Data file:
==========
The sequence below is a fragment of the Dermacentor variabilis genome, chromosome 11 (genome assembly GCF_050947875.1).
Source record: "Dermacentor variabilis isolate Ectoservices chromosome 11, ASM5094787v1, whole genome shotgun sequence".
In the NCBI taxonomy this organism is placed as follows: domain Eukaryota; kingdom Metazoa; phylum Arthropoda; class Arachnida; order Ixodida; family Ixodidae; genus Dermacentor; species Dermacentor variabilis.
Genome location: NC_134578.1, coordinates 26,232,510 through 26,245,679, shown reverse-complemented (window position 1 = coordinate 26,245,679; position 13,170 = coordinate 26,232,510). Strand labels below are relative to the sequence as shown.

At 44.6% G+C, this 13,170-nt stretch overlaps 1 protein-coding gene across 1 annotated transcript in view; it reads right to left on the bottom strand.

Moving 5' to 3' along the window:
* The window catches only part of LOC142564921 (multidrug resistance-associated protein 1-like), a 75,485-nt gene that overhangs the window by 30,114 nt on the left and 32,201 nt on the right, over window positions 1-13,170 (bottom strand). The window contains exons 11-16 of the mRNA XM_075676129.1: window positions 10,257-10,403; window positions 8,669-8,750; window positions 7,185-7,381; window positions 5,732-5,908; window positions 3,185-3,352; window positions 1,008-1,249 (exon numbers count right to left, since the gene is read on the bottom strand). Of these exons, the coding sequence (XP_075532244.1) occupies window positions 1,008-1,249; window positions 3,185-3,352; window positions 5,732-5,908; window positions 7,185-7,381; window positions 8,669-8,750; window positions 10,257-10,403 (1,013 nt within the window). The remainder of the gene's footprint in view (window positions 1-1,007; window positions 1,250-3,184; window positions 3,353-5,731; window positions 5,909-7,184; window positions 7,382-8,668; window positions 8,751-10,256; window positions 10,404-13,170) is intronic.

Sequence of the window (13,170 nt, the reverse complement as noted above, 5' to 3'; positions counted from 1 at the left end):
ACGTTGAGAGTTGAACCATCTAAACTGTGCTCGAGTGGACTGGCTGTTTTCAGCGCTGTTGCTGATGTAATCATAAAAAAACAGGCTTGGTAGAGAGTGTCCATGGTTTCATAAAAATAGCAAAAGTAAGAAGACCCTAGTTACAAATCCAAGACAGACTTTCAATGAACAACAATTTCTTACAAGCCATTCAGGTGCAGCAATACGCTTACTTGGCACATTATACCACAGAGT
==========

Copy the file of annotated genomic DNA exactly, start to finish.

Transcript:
The sequence below is a fragment of the Dermacentor variabilis genome, chromosome 11 (genome assembly GCF_050947875.1).
Source record: "Dermacentor variabilis isolate Ectoservices chromosome 11, ASM5094787v1, whole genome shotgun sequence".
In the NCBI taxonomy this organism is placed as follows: domain Eukaryota; kingdom Metazoa; phylum Arthropoda; class Arachnida; order Ixodida; family Ixodidae; genus Dermacentor; species Dermacentor variabilis.
Genome location: NC_134578.1, coordinates 26,232,510 through 26,245,679, shown reverse-complemented (window position 1 = coordinate 26,245,679; position 13,170 = coordinate 26,232,510). Strand labels below are relative to the sequence as shown.

At 44.6% G+C, this 13,170-nt stretch overlaps 1 protein-coding gene across 1 annotated transcript in view; it reads right to left on the bottom strand.

Moving 5' to 3' along the window:
* The window catches only part of LOC142564921 (multidrug resistance-associated protein 1-like), a 75,485-nt gene that overhangs the window by 30,114 nt on the left and 32,201 nt on the right, over window positions 1-13,170 (bottom strand). The window contains exons 11-16 of the mRNA XM_075676129.1: window positions 10,257-10,403; window positions 8,669-8,750; window positions 7,185-7,381; window positions 5,732-5,908; window positions 3,185-3,352; window positions 1,008-1,249 (exon numbers count right to left, since the gene is read on the bottom strand). Of these exons, the coding sequence (XP_075532244.1) occupies window positions 1,008-1,249; window positions 3,185-3,352; window positions 5,732-5,908; window positions 7,185-7,381; window positions 8,669-8,750; window positions 10,257-10,403 (1,013 nt within the window). The remainder of the gene's footprint in view (window positions 1-1,007; window positions 1,250-3,184; window positions 3,353-5,731; window positions 5,909-7,184; window positions 7,382-8,668; window positions 8,751-10,256; window positions 10,404-13,170) is intronic.

Sequence of the window (13,170 nt, the reverse complement as noted above, 5' to 3'; positions counted from 1 at the left end):
ACGTTGAGAGTTGAACCATCTAAACTGTGCTCGAGTGGACTGGCTGTTTTCAGCGCTGTTGCTGATGTAATCATAAAAAAACAGGCTTGGTAGAGAGTGTCCATGGTTTCATAAAAATAGCAAAAGTAAGAAGACCCTAGTTACAAATCCAAGACAGACTTTCAATGAACAACAATTTCTTACAAGCCATTCAGGTGCAGCAATACGCTTACTTGGCACATTATACCACAGAGT